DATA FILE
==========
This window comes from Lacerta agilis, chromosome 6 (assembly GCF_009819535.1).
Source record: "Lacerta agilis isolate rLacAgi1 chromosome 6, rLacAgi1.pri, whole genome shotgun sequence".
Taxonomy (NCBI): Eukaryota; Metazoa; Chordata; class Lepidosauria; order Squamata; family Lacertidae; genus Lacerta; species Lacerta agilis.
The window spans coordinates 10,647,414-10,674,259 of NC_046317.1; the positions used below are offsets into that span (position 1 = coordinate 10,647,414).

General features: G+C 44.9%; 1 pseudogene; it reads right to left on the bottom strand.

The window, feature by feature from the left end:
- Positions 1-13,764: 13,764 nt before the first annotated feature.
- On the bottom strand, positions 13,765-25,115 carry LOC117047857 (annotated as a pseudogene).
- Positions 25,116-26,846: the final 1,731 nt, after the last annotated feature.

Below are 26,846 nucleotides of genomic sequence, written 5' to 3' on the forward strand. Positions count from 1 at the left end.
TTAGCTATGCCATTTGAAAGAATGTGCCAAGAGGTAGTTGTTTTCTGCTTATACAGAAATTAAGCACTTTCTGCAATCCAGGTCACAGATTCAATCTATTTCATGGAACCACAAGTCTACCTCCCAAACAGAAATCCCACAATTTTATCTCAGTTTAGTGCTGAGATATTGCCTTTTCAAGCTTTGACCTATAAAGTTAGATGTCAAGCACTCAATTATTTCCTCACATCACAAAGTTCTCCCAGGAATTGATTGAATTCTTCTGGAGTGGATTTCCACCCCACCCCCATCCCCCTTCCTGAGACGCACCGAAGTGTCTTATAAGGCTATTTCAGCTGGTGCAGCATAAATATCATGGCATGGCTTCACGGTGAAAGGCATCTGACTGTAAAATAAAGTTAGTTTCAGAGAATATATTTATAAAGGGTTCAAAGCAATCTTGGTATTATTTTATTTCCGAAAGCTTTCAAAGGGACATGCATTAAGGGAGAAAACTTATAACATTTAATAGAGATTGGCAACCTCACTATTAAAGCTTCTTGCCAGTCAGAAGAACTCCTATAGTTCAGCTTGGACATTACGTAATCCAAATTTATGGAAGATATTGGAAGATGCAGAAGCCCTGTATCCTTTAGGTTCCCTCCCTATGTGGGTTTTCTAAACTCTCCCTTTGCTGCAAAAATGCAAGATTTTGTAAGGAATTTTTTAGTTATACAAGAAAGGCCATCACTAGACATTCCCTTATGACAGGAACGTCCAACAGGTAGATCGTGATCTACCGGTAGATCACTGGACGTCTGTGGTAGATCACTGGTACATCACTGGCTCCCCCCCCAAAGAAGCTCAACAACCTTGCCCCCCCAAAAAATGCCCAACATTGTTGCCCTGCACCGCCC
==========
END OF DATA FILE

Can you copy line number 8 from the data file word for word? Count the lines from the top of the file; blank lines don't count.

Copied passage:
- On the bottom strand, positions 13,765-25,115 carry LOC117047857 (annotated as a pseudogene).